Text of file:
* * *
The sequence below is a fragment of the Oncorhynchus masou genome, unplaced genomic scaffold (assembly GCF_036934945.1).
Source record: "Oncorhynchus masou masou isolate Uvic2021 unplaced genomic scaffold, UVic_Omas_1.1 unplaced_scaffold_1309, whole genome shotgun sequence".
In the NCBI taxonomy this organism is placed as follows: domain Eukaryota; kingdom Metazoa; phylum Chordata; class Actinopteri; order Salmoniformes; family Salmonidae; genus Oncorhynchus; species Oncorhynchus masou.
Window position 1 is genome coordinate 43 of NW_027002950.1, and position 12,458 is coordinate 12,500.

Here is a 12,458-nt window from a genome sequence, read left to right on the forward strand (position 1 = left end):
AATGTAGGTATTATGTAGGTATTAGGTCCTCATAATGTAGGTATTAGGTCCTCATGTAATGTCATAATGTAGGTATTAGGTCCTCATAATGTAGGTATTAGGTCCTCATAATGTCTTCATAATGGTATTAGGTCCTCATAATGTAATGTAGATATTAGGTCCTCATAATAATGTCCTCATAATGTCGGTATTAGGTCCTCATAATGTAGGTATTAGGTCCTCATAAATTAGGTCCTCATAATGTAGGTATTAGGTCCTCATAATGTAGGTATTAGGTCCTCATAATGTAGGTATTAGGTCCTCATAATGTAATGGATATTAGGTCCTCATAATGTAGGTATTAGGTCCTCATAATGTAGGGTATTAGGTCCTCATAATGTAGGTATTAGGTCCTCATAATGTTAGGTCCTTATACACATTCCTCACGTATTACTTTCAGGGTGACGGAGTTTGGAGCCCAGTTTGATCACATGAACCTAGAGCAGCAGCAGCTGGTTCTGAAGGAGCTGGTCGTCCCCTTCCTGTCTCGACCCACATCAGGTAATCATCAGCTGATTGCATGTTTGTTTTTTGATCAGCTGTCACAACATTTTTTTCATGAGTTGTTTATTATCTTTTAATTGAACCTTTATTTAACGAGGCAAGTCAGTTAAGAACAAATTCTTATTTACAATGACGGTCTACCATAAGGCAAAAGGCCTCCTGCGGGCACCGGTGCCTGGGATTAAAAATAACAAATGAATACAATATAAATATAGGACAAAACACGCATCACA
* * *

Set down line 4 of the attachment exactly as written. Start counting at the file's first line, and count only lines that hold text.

Window position 1 is genome coordinate 43 of NW_027002950.1, and position 12,458 is coordinate 12,500.